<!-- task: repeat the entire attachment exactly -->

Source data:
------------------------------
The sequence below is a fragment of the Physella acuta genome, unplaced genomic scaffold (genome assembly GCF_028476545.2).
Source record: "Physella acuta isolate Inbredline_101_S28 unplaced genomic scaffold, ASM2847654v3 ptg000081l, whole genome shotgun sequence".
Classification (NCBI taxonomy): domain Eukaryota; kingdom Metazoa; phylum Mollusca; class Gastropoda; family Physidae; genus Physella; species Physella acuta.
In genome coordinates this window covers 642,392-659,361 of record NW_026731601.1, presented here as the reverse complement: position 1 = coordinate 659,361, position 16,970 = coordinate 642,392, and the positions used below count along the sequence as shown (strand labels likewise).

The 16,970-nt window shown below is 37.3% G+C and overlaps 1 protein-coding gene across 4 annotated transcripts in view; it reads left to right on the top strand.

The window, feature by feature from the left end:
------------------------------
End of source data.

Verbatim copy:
The sequence below is a fragment of the Physella acuta genome, unplaced genomic scaffold (genome assembly GCF_028476545.2).
Source record: "Physella acuta isolate Inbredline_101_S28 unplaced genomic scaffold, ASM2847654v3 ptg000081l, whole genome shotgun sequence".
Classification (NCBI taxonomy): domain Eukaryota; kingdom Metazoa; phylum Mollusca; class Gastropoda; family Physidae; genus Physella; species Physella acuta.
In genome coordinates this window covers 642,392-659,361 of record NW_026731601.1, presented here as the reverse complement: position 1 = coordinate 659,361, position 16,970 = coordinate 642,392, and the positions used below count along the sequence as shown (strand labels likewise).

The 16,970-nt window shown below is 37.3% G+C and overlaps 1 protein-coding gene across 4 annotated transcripts in view; it reads left to right on the top strand.

The window, feature by feature from the left end: